Effect of donor age and sex on the outcome of liver transplantation

Ignazio Roberto Marino, Howard Doyle, Luca Aldrighetti, Cataldo Doria, John McMichael, Timothy Gayowski, John J. Fung, Andreas G. Tzakis, Thomas E. Starzl

Research output: Contribution to journalArticle

168 Citations (Scopus)

Abstract

We correlated donor and recipient factors with graft outcome in 436 adult patients who underwent 462 liver transplants. Donor variables analyzed were age, gender, ABO blood group, cause of death, length of stay in the intensive care unit, use of pressors or pitressin, need for cardiopulmonary resuscitation, terminal serum transaminases, and ischemia time. Recipient variables analyzed were age, gender, primary diagnosis, history of previous liver transplant, ABO blood group, cytotoxic antibody crossmatch, United Network for Organ Sharing (UNOS) status, and waiting time (except for the cross-match results, they were all known at the time of the operation). The endpoint of the analysis was graft failure, defined as patient death or retransplantation. Using multivariate analysis, graft failure was significantly associated with donor age, donor gender, previous liver transplantation, and UNOS 4 status of the recipient. The effect of donor age became evident only when they were older than 45 years. Livers from female donors yielded significantly poorer results, with 2-year graft survival of female to male 55% (95% CI, 45% to 67%); female to female, 64% (95% CI, 54% to 77%); male to male, 72% (95% CI, 66% to 78%); and male to female, 78% (95% CI, 70% to 88%). The only donors identified as questionable for liver procurement were old (-60 years) women in whom the adverse age and gender factors were at least additive. However, rather than discard even these livers, in the face of an organ shortage crisis, their individualized use is suggested with case reporting in a special category.

Original languageEnglish (US)
Pages (from-to)1754-1762
Number of pages9
JournalHepatology
Volume22
Issue number6
DOIs
StatePublished - 1995
Externally publishedYes

Fingerprint

Liver Transplantation
Tissue Donors
Transplants
Liver
Blood Group Antigens
Age Factors
Cardiopulmonary Resuscitation
Graft Survival
Transaminases
Vasopressins
Intensive Care Units
Cause of Death
Length of Stay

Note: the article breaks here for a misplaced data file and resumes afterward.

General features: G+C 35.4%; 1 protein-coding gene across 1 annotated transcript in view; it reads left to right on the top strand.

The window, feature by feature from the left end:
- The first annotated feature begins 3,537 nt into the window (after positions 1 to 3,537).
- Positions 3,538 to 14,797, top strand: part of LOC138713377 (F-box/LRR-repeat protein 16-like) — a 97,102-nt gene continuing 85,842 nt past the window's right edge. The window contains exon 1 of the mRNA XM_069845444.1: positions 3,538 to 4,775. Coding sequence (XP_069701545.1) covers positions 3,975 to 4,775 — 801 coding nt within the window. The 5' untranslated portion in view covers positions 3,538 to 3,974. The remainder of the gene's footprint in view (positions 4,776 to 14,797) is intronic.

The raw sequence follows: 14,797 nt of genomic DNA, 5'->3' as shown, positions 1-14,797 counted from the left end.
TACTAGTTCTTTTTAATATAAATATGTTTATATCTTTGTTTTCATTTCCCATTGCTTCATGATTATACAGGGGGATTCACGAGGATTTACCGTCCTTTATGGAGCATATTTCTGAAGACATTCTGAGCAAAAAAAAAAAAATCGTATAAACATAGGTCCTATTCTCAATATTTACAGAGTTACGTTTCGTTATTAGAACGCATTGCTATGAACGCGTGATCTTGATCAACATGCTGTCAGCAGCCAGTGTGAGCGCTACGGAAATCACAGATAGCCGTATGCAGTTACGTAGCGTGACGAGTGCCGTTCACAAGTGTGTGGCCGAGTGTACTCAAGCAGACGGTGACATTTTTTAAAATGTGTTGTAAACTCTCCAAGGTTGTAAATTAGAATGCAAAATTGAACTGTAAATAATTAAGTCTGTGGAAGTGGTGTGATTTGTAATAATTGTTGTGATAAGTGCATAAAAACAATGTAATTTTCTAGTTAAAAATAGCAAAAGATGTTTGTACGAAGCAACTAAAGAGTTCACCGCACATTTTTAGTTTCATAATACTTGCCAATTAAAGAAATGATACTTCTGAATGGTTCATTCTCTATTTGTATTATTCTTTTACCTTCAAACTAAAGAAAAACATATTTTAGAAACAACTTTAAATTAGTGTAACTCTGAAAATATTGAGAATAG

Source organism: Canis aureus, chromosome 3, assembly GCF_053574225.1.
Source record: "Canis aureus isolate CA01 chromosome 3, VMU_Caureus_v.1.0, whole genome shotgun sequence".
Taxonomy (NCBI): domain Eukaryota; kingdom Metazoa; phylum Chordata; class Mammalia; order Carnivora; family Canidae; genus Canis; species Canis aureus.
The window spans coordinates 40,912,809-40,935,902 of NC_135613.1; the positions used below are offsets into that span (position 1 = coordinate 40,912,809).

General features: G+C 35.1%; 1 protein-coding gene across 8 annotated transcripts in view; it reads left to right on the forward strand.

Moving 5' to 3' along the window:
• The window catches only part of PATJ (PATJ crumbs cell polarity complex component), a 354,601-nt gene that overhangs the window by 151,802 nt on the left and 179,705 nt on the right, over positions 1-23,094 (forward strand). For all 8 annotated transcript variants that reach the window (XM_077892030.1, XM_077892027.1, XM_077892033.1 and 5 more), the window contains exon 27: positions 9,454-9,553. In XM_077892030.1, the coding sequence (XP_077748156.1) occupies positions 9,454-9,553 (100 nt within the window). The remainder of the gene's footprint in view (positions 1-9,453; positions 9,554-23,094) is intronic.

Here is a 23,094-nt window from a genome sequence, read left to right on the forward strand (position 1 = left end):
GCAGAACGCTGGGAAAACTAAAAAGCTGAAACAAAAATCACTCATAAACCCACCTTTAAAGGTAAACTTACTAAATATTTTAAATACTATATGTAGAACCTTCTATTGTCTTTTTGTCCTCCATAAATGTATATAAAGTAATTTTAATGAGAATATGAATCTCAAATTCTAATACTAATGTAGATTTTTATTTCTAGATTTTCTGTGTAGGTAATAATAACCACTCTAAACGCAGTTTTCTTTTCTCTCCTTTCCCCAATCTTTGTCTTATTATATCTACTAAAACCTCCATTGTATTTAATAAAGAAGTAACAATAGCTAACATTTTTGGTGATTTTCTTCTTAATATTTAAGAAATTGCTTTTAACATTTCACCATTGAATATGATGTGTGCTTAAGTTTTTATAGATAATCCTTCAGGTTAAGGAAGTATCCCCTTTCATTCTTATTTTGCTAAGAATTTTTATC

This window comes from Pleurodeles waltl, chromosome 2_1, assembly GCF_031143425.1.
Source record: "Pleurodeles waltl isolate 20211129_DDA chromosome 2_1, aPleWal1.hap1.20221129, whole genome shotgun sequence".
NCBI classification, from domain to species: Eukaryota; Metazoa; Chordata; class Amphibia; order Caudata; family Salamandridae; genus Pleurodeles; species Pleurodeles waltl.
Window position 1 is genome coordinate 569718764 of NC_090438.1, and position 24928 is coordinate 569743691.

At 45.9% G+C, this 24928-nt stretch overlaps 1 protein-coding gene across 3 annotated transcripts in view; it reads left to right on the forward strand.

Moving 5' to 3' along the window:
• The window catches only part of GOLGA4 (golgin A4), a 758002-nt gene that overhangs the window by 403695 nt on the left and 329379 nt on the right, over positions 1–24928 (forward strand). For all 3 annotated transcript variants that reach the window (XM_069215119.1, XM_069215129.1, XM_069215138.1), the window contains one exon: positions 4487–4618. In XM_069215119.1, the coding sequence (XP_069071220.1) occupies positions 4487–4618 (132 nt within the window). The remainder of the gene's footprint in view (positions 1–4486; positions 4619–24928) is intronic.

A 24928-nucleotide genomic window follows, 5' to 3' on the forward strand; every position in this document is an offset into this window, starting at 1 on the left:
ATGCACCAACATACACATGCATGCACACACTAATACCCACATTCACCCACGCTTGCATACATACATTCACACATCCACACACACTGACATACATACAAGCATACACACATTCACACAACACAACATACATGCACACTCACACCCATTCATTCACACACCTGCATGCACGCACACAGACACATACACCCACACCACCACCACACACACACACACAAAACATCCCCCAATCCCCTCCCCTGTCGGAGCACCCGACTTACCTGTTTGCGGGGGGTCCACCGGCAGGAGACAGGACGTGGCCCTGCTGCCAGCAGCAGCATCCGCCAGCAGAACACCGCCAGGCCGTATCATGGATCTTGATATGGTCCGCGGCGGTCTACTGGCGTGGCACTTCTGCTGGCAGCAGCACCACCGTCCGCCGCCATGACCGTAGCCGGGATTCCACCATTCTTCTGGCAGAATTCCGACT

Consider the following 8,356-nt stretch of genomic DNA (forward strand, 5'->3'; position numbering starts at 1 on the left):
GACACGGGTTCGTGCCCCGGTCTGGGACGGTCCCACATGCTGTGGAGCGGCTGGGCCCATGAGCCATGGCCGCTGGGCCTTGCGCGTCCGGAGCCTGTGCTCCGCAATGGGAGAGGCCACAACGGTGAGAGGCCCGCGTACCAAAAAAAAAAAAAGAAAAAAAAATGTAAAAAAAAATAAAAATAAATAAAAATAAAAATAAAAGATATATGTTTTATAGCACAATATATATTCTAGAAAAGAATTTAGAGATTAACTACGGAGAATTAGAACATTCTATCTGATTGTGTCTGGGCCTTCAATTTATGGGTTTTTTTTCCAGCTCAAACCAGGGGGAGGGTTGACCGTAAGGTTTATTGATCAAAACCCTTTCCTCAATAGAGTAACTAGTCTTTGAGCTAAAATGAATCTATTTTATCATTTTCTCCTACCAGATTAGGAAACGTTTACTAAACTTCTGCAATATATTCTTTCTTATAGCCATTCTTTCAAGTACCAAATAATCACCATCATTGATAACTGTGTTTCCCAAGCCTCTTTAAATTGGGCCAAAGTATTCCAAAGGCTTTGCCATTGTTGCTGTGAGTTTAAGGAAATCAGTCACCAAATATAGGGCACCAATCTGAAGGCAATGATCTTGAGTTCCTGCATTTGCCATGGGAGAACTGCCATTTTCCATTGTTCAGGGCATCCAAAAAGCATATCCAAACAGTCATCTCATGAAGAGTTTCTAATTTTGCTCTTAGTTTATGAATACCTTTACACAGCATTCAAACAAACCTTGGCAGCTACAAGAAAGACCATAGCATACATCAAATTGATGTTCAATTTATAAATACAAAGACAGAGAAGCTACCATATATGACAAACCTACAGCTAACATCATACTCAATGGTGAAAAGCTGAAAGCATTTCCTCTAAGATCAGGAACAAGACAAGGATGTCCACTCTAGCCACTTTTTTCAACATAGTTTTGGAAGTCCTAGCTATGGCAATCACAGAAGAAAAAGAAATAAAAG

Multivariate Analysis
Ischemia
Antibodies
Serum

ASJC Scopus subject areas

  • Hepatology

Cite this

Marino, I. R., Doyle, H., Aldrighetti, L., Doria, C., McMichael, J., Gayowski, T., ... Starzl, T. E. (1995). Effect of donor age and sex on the outcome of liver transplantation. Hepatology, 22(6), 1754-1762. https://doi.org/10.1016/0270-9139(95)90202-3

Effect of donor age and sex on the outcome of liver transplantation. / Marino, Ignazio Roberto; Doyle, Howard; Aldrighetti, Luca; Doria, Cataldo; McMichael, John; Gayowski, Timothy; Fung, John J.; Tzakis, Andreas G.; Starzl, Thomas E.

In: Hepatology, Vol. 22, No. 6, 1995, p. 1754-1762.

Research output: Contribution to journalArticle

Marino, IR, Doyle, H, Aldrighetti, L, Doria, C, McMichael, J, Gayowski, T, Fung, JJ, Tzakis, AG & Starzl, TE 1995, 'Effect of donor age and sex on the outcome of liver transplantation', Hepatology, vol. 22, no. 6, pp. 1754-1762. https://doi.org/10.1016/0270-9139(95)90202-3
Marino IR, Doyle H, Aldrighetti L, Doria C, McMichael J, Gayowski T et al. Effect of donor age and sex on the outcome of liver transplantation. Hepatology. 1995;22(6):1754-1762. https://doi.org/10.1016/0270-9139(95)90202-3
Marino, Ignazio Roberto ; Doyle, Howard ; Aldrighetti, Luca ; Doria, Cataldo ; McMichael, John ; Gayowski, Timothy ; Fung, John J. ; Tzakis, Andreas G. ; Starzl, Thomas E. / Effect of donor age and sex on the outcome of liver transplantation. In: Hepatology. 1995 ; Vol. 22, No. 6. pp. 1754-1762.
@article{809b9065b51a4b7e89afa150229a5452,
title = "Effect of donor age and sex on the outcome of liver transplantation",
abstract = "We correlated donor and recipient factors with graft outcome in 436 adult patients who underwent 462 liver transplants. Donor variables analyzed were age, gender, ABO blood group, cause of death, length of stay in the intensive care unit, use of pressors or pitressin, need for cardiopulmonary resuscitation, terminal serum transaminases, and ischemia time. Recipient variables analyzed were age, gender, primary diagnosis, history of previous liver transplant, ABO blood group, cytotoxic antibody crossmatch, United Network for Organ Sharing (UNOS) status, and waiting time (except for the cross-match results, they were all known at the time of the operation). The endpoint of the analysis was graft failure, defined as patient death or retransplantation. Using multivariate analysis, graft failure was significantly associated with donor age, donor gender, previous liver transplantation, and UNOS 4 status of the recipient. The effect of donor age became evident only when they were older than 45 years. Livers from female donors yielded significantly poorer results, with 2-year graft survival of female to male 55{\%} (95{\%} CI, 45{\%} to 67{\%}); female to female, 64{\%} (95{\%} CI, 54{\%} to 77{\%}); male to male, 72{\%} (95{\%} CI, 66{\%} to 78{\%}); and male to female, 78{\%} (95{\%} CI, 70{\%} to 88{\%}). The only donors identified as questionable for liver procurement were old (-60 years) women in whom the adverse age and gender factors were at least additive. However, rather than discard even these livers, in the face of an organ shortage crisis, their individualized use is suggested with case reporting in a special category.",